Podcast — Experience the healing qualities of (real) swimming with (virtual) dolphins at VR Days Europe 2017

Get your swimming trunks ready! The water you jump into is real, the healing effects of swimming with dolphins are real, yet the dolphins are virtual. No animals have been harmed for this therapeutic session.

Benno Brada

Already for some time science has shown a keen interest in the therapeutic qualities of being close to dolphins. Dolphin assisted therapy, as it is called, is very popular. From reducing stress to the capacity to heal, to everything in between — such as that it has been used for children with autism or Down.

Dolphins are highly intelligent, very sensitive and live in complex societies. It is part of what makes them so special and unique and also what makes it so problematic to experience on a large scale. In captivity harvesting their qualities also destroys what makes them so special. Until Virtual Reality came along and the concept of what became the Dolphin Swim Club.

Dolphin Swim Club
Club founder Marijke Sjollema and producer Benno Brada [click above to listen to the podcast with him] invite you to, instead of putting on your diving mask, gear up with waterproof VR goggles and lower yourself in the water. Then you are close to becoming a ‘member’ of the Dolphin Swim Club, an organization here to help multiple disabled patients and at the same time aiming to prevent as much suffering of dolphins and orca’s as possible. Which is badly needed, because capturing dolphins for entertainment and therapy is quite a large industry worldwide. Part of that sad fact is that dolphins in captivity on average will only reach the age of about 15, instead of the 45 to 60 years dolphins will become when swimming around in freedom.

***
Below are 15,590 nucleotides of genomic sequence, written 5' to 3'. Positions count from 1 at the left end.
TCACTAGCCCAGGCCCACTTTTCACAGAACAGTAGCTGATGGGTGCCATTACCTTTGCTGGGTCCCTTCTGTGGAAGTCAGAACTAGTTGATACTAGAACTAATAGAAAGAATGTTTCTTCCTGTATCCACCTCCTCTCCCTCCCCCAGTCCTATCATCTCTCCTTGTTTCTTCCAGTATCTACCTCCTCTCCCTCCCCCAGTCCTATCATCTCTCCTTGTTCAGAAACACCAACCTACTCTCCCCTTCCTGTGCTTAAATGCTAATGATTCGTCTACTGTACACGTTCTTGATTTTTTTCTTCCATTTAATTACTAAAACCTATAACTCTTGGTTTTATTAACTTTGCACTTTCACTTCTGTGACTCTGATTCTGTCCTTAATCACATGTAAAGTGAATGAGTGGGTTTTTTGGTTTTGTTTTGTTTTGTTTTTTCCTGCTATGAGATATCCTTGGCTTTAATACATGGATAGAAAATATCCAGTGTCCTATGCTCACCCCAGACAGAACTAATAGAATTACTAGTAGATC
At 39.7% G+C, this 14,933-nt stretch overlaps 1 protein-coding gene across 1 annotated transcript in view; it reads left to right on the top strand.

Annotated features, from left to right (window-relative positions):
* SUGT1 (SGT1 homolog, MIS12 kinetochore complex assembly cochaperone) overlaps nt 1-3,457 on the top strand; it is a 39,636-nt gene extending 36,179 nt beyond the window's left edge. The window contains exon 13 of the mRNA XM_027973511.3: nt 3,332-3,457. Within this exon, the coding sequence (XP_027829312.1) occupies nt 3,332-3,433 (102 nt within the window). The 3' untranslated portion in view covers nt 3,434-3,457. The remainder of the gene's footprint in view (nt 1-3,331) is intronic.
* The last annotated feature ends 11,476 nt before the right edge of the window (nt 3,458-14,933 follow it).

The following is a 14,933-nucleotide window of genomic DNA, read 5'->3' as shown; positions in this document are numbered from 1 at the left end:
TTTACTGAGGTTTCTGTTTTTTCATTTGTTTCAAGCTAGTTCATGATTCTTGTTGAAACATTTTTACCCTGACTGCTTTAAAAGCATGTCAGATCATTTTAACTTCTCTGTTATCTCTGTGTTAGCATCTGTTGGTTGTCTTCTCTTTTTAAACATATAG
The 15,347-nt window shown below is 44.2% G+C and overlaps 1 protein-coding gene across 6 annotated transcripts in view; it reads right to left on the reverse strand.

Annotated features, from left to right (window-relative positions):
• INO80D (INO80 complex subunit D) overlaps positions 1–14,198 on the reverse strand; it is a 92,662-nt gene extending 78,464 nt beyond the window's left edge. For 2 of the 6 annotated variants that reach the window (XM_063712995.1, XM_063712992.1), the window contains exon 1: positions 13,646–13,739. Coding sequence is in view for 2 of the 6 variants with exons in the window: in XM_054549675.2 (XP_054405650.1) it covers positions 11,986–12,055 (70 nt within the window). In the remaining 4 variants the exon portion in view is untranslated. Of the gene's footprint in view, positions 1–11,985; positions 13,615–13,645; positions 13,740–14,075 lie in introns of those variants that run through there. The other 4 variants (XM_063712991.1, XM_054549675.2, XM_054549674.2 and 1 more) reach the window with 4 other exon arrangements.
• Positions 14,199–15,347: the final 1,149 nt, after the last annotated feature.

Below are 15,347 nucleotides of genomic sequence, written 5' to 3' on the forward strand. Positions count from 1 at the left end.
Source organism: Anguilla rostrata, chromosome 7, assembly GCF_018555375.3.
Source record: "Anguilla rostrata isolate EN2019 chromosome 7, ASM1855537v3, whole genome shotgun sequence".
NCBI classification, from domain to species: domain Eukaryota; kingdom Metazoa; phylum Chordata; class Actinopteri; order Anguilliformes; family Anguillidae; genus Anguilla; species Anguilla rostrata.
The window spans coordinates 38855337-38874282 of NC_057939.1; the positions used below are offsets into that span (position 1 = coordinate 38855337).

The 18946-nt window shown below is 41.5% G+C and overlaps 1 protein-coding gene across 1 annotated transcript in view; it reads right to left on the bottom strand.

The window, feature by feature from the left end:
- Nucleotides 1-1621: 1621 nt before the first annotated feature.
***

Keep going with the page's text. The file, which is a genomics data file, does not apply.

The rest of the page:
The science of love
‘Dolphins show unconditional love. They accept you for who you are’, explains Benno Brada. Who adds that dolphins have the ability to touch people on a deep level. That’s why the club teamed up with Wim Veling, psychiartist of the University of Groningen, in a project with hospitalized patients who suffer from a depression. And they met with Research Professor Skip Rizzo, Director for Medical Virtual Reality of the university of Southern California. Which led to Stanford University, who run a project called Braveheart ‘which uses our content as a relaxing tool for patients before and after heart surgery.’ Research shows that the VR experience reduces the perception of pain with almost 25 percent. Which is also a reason burning wound patients in the Netherlands will use the virtual dolphin experience. The Dolphin Swim Club has made many more contacts spreading the love of and for dolphins all over the world. Still a lot of work has to be done. Be part of it and jump in.

Meet up with Marijke and Benno and experience swimming with dolphins for yourself at VR Days Europe 2017 — don’t miss out on the tickets!